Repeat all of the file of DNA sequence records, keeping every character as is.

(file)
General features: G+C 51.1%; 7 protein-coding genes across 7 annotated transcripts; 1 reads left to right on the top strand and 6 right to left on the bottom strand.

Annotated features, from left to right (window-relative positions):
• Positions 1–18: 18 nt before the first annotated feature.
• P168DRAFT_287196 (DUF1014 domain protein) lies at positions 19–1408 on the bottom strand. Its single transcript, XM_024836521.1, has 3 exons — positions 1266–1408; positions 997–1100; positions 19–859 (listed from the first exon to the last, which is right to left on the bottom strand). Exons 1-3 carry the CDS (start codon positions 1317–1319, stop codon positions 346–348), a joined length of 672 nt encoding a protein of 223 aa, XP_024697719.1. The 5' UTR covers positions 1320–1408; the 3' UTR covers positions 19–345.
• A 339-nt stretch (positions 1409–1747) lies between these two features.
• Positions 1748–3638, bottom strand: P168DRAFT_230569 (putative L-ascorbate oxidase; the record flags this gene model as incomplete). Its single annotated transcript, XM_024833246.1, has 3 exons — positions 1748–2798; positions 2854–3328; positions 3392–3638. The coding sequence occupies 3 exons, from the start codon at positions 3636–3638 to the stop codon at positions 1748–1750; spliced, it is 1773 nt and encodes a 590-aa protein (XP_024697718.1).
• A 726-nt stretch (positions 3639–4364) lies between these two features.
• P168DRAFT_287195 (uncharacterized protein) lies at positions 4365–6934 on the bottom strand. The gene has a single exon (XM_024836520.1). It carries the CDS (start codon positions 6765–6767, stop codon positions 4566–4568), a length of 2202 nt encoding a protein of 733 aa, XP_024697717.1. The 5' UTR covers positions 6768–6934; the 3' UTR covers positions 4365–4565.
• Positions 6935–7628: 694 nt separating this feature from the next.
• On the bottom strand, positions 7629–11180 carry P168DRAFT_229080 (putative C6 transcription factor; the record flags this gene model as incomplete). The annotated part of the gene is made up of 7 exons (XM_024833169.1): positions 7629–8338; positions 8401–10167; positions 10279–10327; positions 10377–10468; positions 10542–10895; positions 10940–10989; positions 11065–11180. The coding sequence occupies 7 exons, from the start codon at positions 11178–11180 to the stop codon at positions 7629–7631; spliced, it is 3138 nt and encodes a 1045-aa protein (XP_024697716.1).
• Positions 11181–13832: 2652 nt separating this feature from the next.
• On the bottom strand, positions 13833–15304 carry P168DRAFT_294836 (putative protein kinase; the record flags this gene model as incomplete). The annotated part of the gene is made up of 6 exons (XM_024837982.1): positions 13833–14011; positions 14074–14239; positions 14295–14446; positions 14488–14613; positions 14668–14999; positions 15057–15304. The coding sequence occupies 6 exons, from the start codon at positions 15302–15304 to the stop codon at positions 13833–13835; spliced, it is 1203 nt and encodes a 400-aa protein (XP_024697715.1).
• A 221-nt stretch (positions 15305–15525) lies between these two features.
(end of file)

General features: G+C 51.1%; 7 protein-coding genes across 7 annotated transcripts; 1 reads left to right on the top strand and 6 right to left on the bottom strand.

Annotated features, from left to right (window-relative positions):
• Positions 1–18: 18 nt before the first annotated feature.
• P168DRAFT_287196 (DUF1014 domain protein) lies at positions 19–1408 on the bottom strand. Its single transcript, XM_024836521.1, has 3 exons — positions 1266–1408; positions 997–1100; positions 19–859 (listed from the first exon to the last, which is right to left on the bottom strand). Exons 1-3 carry the CDS (start codon positions 1317–1319, stop codon positions 346–348), a joined length of 672 nt encoding a protein of 223 aa, XP_024697719.1. The 5' UTR covers positions 1320–1408; the 3' UTR covers positions 19–345.
• A 339-nt stretch (positions 1409–1747) lies between these two features.
• Positions 1748–3638, bottom strand: P168DRAFT_230569 (putative L-ascorbate oxidase; the record flags this gene model as incomplete). Its single annotated transcript, XM_024833246.1, has 3 exons — positions 1748–2798; positions 2854–3328; positions 3392–3638. The coding sequence occupies 3 exons, from the start codon at positions 3636–3638 to the stop codon at positions 1748–1750; spliced, it is 1773 nt and encodes a 590-aa protein (XP_024697718.1).
• A 726-nt stretch (positions 3639–4364) lies between these two features.
• P168DRAFT_287195 (uncharacterized protein) lies at positions 4365–6934 on the bottom strand. The gene has a single exon (XM_024836520.1). It carries the CDS (start codon positions 6765–6767, stop codon positions 4566–4568), a length of 2202 nt encoding a protein of 733 aa, XP_024697717.1. The 5' UTR covers positions 6768–6934; the 3' UTR covers positions 4365–4565.
• Positions 6935–7628: 694 nt separating this feature from the next.
• On the bottom strand, positions 7629–11180 carry P168DRAFT_229080 (putative C6 transcription factor; the record flags this gene model as incomplete). The annotated part of the gene is made up of 7 exons (XM_024833169.1): positions 7629–8338; positions 8401–10167; positions 10279–10327; positions 10377–10468; positions 10542–10895; positions 10940–10989; positions 11065–11180. The coding sequence occupies 7 exons, from the start codon at positions 11178–11180 to the stop codon at positions 7629–7631; spliced, it is 3138 nt and encodes a 1045-aa protein (XP_024697716.1).
• Positions 11181–13832: 2652 nt separating this feature from the next.
• On the bottom strand, positions 13833–15304 carry P168DRAFT_294836 (putative protein kinase; the record flags this gene model as incomplete). The annotated part of the gene is made up of 6 exons (XM_024837982.1): positions 13833–14011; positions 14074–14239; positions 14295–14446; positions 14488–14613; positions 14668–14999; positions 15057–15304. The coding sequence occupies 6 exons, from the start codon at positions 15302–15304 to the stop codon at positions 13833–13835; spliced, it is 1203 nt and encodes a 400-aa protein (XP_024697715.1).
• A 221-nt stretch (positions 15305–15525) lies between these two features.